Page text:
In 2018 Barbados strengthened its reform impetus to start addressing its precarious balance of payments and fiscal situations. In response to the worsening fiscal and external liquidity position, the Government of Barbados (GOBD) announced in June the Barbados Economic Recovery and Transformation Plan (BERT), which aims to restore macroeconomic stability and place the economy on a path of strong, sustainable
and inclusive growth, while safeguarding the financial and social sectors. Included in BERT was the suspension of payments due on debt owed to external commercial creditors and a comprehensive domestic and external debt restructuring.
Fiscal austerity measures related to BERT and the challenging macroeconomic situation negatively impacted the non-traded sectors.
These effects more than offset modest gains in tourism and led to economic contraction of 0.6% in 2018. Inflation fell, but remains above its long-term trend, while public sector layoffs may have contributed to rising unemployment in the fourth quarter (Q4) of the year.
The public finance outturn improved due to deeper fiscal austerity measures, and contributed to a decline in public debt.
Gross international reserves returned to the international benchmark of three months of import cover.
KEY DEVELOPMENTS IN 2018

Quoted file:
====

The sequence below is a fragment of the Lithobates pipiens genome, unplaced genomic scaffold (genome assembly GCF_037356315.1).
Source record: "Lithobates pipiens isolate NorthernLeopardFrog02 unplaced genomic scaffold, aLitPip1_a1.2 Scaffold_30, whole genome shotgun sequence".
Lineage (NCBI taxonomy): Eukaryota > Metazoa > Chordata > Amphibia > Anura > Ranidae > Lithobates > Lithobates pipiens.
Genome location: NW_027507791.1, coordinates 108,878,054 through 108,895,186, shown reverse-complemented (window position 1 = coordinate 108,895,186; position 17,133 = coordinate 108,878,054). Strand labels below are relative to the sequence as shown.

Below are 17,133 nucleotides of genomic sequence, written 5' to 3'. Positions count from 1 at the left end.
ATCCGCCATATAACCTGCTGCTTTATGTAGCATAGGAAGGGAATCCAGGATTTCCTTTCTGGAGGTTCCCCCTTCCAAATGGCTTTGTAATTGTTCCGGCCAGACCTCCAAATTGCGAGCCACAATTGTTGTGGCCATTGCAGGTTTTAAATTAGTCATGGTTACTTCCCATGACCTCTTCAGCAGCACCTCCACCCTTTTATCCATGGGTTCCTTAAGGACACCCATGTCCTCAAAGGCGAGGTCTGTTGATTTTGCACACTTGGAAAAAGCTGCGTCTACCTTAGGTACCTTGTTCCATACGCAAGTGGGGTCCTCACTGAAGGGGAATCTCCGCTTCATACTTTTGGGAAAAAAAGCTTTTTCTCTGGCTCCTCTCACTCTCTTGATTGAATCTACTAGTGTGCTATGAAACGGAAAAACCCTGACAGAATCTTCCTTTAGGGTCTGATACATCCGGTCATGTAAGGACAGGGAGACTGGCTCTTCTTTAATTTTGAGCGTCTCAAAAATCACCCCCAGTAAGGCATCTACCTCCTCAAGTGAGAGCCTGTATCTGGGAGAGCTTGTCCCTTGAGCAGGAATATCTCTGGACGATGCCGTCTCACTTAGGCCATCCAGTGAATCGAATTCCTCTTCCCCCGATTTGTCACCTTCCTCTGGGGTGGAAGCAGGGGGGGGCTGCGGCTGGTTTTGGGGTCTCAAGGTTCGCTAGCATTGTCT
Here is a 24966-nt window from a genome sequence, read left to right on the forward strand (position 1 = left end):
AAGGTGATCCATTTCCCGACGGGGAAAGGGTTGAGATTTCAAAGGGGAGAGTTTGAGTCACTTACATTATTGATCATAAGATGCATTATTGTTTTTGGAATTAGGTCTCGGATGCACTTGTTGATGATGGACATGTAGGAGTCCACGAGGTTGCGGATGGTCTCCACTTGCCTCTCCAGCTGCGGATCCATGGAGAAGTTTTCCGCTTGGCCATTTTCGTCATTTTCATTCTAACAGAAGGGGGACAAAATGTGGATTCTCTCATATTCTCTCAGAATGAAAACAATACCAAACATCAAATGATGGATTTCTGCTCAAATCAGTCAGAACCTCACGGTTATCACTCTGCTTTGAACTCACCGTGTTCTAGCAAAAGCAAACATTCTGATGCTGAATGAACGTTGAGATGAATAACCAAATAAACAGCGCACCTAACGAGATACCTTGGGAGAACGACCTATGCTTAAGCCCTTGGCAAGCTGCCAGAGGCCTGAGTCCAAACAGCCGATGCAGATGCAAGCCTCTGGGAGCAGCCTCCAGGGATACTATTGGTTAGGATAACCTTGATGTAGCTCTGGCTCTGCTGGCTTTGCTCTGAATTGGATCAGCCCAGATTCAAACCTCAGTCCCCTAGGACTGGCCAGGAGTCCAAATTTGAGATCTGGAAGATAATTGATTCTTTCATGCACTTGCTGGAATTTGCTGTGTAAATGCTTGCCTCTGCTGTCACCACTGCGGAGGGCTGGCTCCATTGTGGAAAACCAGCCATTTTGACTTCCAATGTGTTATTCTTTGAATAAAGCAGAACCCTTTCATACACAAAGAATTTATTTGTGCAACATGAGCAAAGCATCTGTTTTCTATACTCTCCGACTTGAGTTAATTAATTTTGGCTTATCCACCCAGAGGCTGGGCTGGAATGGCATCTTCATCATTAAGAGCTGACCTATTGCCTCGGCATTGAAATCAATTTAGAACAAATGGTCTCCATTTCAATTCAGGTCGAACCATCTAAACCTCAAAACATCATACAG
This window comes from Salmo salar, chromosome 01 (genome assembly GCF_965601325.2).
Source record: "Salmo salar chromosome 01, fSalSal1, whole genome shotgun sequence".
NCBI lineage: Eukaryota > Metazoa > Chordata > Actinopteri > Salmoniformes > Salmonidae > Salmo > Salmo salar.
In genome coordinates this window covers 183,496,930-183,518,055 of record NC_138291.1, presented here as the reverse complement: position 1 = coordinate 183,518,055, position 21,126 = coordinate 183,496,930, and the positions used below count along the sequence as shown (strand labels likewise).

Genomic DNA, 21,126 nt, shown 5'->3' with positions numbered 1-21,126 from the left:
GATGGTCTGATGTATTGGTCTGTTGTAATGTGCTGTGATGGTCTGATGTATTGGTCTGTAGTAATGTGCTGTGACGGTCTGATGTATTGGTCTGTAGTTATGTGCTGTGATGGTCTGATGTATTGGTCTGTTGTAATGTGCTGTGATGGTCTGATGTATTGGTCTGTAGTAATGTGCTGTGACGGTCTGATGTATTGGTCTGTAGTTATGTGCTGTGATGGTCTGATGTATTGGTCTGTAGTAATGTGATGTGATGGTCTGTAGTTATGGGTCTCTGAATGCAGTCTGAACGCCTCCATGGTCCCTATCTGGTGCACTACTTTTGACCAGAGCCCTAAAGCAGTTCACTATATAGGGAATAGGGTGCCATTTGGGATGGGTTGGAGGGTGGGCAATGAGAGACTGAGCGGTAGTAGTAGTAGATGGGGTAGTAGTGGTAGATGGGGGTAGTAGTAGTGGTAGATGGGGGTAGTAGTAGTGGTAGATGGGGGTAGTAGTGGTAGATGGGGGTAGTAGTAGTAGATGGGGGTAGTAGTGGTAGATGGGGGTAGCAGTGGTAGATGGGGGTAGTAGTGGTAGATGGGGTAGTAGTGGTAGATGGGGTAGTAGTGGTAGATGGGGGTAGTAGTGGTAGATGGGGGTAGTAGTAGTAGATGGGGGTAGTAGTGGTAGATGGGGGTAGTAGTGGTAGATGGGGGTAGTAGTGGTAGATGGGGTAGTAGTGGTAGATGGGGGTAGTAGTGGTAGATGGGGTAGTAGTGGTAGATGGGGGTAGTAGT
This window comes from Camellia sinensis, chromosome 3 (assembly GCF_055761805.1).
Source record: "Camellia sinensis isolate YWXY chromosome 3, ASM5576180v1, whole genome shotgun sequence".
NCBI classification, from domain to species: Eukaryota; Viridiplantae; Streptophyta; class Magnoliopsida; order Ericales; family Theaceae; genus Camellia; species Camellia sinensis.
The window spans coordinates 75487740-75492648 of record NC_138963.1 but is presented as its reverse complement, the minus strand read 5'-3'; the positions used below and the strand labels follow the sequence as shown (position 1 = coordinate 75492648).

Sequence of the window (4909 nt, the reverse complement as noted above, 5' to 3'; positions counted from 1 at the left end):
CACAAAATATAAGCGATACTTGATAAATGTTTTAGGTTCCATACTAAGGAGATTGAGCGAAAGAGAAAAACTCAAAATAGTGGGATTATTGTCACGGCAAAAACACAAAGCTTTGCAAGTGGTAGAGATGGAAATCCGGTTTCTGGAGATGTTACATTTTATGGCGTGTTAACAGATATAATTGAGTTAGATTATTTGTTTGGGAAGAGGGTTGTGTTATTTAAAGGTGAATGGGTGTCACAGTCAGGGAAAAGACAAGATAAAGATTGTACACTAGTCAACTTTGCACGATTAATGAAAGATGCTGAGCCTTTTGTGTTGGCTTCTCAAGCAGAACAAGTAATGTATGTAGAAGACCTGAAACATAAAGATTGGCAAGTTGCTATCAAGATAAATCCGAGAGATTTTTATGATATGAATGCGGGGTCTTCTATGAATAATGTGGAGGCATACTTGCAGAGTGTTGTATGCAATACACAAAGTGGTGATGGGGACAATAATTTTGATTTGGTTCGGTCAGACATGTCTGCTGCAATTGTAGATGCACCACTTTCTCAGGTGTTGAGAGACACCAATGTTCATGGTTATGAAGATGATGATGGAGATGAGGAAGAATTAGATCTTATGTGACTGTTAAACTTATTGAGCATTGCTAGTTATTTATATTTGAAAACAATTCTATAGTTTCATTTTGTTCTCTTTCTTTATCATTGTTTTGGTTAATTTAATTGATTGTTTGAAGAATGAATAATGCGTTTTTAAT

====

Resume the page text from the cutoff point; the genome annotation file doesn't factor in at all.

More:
Real gross domestic product (GDP) contracted by an estimated 0.6% in 2018, (see Chart 1). Despite modest gains in the tourism sector (where activity grew by 0.6%), the decline in overall GDP was due to a 7.0%
fall in construction output and declines in other non-traded sectors such as distribution; business and services; transportation; storage; and communication.
The number of overnight arrivals was 2.8% higher than in 2017, due to increased marketing and additional airlift. However, growth in tourism was constrained by reduced length of stay as more visitors arrived from the United States and Canadian markets compared with the longer-staying visitors from the United
Kingdom (UK). This may be due in part to slower economic growth in the UK and a weaker Pound sterling. Cruise ship passenger arrivals were down, as the number of ship visits fell by almost 10.0%, after the re-routing of vessels in 2017, related to the impact of Hurricanes Irma and Maria.
Fiscal austerity measures related to BERT and concerns about the challenging macroeconomic situation adversely impacted the performance of the non-traded sectors.
Large-scale public and private sector projects were delayed, and the public sector layoffs in the final quarter of 2018 impacted domestic consumption with negative pass-through effects to the rest of the economy.